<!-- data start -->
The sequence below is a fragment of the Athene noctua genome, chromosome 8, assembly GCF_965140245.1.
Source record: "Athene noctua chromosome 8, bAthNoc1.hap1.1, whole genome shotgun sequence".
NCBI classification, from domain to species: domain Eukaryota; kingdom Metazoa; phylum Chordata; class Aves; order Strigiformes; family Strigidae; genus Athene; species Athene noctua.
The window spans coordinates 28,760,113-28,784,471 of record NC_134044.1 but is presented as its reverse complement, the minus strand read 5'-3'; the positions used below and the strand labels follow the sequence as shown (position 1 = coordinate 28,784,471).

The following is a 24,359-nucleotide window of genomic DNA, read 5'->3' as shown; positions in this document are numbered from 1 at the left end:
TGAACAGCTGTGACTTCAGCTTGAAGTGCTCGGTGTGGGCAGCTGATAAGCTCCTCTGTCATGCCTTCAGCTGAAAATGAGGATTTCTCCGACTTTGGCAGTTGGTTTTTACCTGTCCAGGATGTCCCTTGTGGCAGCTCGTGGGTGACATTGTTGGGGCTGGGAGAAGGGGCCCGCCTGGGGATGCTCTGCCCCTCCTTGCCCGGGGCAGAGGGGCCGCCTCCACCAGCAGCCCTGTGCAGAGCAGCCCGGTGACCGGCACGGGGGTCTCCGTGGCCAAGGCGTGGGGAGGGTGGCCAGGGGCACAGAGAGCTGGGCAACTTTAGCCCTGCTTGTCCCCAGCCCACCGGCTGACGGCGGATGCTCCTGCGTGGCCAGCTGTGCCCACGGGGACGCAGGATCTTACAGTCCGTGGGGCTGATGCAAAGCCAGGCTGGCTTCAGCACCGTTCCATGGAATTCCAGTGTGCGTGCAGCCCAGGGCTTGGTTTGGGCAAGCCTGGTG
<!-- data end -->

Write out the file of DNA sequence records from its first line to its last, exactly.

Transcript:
The sequence below is a fragment of the Athene noctua genome, chromosome 8, assembly GCF_965140245.1.
Source record: "Athene noctua chromosome 8, bAthNoc1.hap1.1, whole genome shotgun sequence".
NCBI classification, from domain to species: domain Eukaryota; kingdom Metazoa; phylum Chordata; class Aves; order Strigiformes; family Strigidae; genus Athene; species Athene noctua.
The window spans coordinates 28,760,113-28,784,471 of record NC_134044.1 but is presented as its reverse complement, the minus strand read 5'-3'; the positions used below and the strand labels follow the sequence as shown (position 1 = coordinate 28,784,471).

The following is a 24,359-nucleotide window of genomic DNA, read 5'->3' as shown; positions in this document are numbered from 1 at the left end:
TGAACAGCTGTGACTTCAGCTTGAAGTGCTCGGTGTGGGCAGCTGATAAGCTCCTCTGTCATGCCTTCAGCTGAAAATGAGGATTTCTCCGACTTTGGCAGTTGGTTTTTACCTGTCCAGGATGTCCCTTGTGGCAGCTCGTGGGTGACATTGTTGGGGCTGGGAGAAGGGGCCCGCCTGGGGATGCTCTGCCCCTCCTTGCCCGGGGCAGAGGGGCCGCCTCCACCAGCAGCCCTGTGCAGAGCAGCCCGGTGACCGGCACGGGGGTCTCCGTGGCCAAGGCGTGGGGAGGGTGGCCAGGGGCACAGAGAGCTGGGCAACTTTAGCCCTGCTTGTCCCCAGCCCACCGGCTGACGGCGGATGCTCCTGCGTGGCCAGCTGTGCCCACGGGGACGCAGGATCTTACAGTCCGTGGGGCTGATGCAAAGCCAGGCTGGCTTCAGCACCGTTCCATGGAATTCCAGTGTGCGTGCAGCCCAGGGCTTGGTTTGGGCAAGCCTGGTG